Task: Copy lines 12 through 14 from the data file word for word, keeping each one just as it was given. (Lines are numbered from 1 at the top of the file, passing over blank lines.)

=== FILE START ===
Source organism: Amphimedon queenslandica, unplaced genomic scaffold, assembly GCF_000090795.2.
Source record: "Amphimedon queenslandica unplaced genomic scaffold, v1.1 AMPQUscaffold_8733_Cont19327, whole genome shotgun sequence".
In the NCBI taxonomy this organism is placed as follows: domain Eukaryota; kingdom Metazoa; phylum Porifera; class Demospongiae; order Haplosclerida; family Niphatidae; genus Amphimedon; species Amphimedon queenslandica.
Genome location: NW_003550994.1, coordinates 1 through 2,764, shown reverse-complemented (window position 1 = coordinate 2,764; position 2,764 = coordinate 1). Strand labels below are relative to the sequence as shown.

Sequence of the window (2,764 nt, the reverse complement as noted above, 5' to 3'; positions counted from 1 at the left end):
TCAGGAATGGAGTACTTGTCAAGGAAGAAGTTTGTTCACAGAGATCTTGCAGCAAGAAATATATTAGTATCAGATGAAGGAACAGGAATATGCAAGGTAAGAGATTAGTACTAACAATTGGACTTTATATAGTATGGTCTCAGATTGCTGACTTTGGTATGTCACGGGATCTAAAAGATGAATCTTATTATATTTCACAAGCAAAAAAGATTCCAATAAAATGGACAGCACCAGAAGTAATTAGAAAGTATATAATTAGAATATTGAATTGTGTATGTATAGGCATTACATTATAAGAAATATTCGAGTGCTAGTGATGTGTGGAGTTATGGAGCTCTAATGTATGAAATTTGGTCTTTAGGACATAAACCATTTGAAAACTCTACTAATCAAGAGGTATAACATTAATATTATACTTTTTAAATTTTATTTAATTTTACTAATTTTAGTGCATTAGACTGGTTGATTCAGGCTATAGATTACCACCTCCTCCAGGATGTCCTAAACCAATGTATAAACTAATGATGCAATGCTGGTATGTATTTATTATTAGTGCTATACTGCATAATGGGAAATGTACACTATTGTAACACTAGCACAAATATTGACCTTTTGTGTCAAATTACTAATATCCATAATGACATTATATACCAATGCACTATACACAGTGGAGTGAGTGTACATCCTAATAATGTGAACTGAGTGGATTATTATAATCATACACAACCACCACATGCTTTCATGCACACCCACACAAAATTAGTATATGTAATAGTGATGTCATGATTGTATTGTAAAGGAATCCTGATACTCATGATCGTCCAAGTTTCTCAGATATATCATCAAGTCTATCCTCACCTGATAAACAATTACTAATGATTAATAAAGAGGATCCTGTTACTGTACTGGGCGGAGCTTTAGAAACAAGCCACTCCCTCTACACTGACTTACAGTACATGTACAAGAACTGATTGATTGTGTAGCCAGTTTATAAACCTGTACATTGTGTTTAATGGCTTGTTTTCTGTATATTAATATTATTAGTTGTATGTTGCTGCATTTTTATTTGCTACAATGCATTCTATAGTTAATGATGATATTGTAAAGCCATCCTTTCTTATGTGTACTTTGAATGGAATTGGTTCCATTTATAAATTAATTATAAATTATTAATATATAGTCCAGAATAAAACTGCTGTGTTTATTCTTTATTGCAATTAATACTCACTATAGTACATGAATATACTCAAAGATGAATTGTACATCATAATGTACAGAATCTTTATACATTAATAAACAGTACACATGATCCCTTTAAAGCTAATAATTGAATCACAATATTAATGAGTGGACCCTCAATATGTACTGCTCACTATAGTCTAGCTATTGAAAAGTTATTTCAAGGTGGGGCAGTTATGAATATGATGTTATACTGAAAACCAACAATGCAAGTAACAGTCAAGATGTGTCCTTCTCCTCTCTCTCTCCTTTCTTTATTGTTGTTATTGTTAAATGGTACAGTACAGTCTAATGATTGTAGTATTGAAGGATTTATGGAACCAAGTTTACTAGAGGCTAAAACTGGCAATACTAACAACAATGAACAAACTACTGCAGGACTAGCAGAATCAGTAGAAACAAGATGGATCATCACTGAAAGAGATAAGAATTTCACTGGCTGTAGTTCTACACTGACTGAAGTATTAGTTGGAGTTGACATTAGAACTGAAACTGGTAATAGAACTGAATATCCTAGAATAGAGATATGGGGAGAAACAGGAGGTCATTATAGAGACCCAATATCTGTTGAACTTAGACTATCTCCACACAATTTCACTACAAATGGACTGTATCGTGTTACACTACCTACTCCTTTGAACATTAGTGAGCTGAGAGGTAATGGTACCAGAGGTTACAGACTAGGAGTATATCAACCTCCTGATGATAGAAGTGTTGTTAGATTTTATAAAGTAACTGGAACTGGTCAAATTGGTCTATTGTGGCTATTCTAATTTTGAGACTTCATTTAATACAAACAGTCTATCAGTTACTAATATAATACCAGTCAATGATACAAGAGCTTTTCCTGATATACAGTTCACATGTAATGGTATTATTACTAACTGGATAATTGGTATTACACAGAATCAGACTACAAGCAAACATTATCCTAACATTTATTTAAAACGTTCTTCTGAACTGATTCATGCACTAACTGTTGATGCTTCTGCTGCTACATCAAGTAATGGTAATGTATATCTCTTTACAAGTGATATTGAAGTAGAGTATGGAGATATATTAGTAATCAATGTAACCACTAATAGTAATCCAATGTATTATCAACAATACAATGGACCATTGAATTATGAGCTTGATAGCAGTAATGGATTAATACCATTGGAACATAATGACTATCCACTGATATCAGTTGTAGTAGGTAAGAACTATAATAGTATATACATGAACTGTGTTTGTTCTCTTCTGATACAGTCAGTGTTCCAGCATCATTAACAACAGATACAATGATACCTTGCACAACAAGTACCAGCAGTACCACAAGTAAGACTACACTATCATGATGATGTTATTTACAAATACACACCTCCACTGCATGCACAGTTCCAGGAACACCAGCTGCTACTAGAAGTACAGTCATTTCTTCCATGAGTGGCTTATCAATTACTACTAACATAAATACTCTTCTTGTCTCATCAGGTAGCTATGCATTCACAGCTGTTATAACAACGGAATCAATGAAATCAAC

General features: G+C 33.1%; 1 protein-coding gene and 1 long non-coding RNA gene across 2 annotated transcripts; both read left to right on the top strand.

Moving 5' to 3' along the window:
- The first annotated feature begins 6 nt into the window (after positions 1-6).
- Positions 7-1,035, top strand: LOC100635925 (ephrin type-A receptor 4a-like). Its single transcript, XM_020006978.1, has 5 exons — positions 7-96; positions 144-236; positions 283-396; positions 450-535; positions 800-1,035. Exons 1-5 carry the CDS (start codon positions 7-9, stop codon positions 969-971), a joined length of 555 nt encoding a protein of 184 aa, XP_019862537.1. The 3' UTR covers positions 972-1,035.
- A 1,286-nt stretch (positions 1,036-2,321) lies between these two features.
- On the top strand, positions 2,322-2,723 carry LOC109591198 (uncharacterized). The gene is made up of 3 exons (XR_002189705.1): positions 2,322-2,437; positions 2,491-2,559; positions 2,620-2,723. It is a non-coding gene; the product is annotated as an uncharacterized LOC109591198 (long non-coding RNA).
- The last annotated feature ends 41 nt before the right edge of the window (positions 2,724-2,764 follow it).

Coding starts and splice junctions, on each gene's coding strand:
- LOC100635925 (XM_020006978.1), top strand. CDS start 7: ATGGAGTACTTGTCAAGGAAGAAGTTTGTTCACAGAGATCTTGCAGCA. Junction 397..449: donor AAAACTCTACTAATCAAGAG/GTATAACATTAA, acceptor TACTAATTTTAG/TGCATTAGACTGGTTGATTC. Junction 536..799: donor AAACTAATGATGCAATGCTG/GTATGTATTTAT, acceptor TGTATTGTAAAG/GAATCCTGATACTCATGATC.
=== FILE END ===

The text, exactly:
- On the top strand, positions 2,322-2,723 carry LOC109591198 (uncharacterized). The gene is made up of 3 exons (XR_002189705.1): positions 2,322-2,437; positions 2,491-2,559; positions 2,620-2,723. It is a non-coding gene; the product is annotated as an uncharacterized LOC109591198 (long non-coding RNA).
- The last annotated feature ends 41 nt before the right edge of the window (positions 2,724-2,764 follow it).

Coding starts and splice junctions, on each gene's coding strand: